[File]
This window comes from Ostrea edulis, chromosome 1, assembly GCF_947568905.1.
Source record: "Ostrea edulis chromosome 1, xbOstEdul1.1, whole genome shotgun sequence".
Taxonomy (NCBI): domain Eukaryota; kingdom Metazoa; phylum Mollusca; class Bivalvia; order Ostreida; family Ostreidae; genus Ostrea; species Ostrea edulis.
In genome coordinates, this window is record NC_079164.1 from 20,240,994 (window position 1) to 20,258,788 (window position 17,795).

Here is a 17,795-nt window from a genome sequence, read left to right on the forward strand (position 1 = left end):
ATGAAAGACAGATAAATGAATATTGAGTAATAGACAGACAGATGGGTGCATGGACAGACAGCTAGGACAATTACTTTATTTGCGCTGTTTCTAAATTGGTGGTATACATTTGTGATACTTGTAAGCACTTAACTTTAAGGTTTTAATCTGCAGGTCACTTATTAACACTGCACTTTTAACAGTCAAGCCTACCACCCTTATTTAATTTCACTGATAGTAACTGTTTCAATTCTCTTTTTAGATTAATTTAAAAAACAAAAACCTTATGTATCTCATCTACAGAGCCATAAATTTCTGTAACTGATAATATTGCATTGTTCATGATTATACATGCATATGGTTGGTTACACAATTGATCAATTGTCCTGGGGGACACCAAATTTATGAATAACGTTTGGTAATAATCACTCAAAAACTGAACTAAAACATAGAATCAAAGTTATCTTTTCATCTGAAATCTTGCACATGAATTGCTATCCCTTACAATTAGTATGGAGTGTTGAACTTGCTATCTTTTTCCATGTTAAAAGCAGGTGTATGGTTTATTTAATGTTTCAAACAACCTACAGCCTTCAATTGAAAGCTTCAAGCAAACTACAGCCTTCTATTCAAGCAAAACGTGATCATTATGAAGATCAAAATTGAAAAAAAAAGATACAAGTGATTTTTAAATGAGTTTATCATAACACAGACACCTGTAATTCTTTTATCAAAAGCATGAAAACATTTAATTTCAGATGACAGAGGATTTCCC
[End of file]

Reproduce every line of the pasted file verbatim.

This window comes from Ostrea edulis, chromosome 1, assembly GCF_947568905.1.
Source record: "Ostrea edulis chromosome 1, xbOstEdul1.1, whole genome shotgun sequence".
Taxonomy (NCBI): domain Eukaryota; kingdom Metazoa; phylum Mollusca; class Bivalvia; order Ostreida; family Ostreidae; genus Ostrea; species Ostrea edulis.
In genome coordinates, this window is record NC_079164.1 from 20,240,994 (window position 1) to 20,258,788 (window position 17,795).

Here is a 17,795-nt window from a genome sequence, read left to right on the forward strand (position 1 = left end):
ATGAAAGACAGATAAATGAATATTGAGTAATAGACAGACAGATGGGTGCATGGACAGACAGCTAGGACAATTACTTTATTTGCGCTGTTTCTAAATTGGTGGTATACATTTGTGATACTTGTAAGCACTTAACTTTAAGGTTTTAATCTGCAGGTCACTTATTAACACTGCACTTTTAACAGTCAAGCCTACCACCCTTATTTAATTTCACTGATAGTAACTGTTTCAATTCTCTTTTTAGATTAATTTAAAAAACAAAAACCTTATGTATCTCATCTACAGAGCCATAAATTTCTGTAACTGATAATATTGCATTGTTCATGATTATACATGCATATGGTTGGTTACACAATTGATCAATTGTCCTGGGGGACACCAAATTTATGAATAACGTTTGGTAATAATCACTCAAAAACTGAACTAAAACATAGAATCAAAGTTATCTTTTCATCTGAAATCTTGCACATGAATTGCTATCCCTTACAATTAGTATGGAGTGTTGAACTTGCTATCTTTTTCCATGTTAAAAGCAGGTGTATGGTTTATTTAATGTTTCAAACAACCTACAGCCTTCAATTGAAAGCTTCAAGCAAACTACAGCCTTCTATTCAAGCAAAACGTGATCATTATGAAGATCAAAATTGAAAAAAAAAGATACAAGTGATTTTTAAATGAGTTTATCATAACACAGACACCTGTAATTCTTTTATCAAAAGCATGAAAACATTTAATTTCAGATGACAGAGGATTTCCC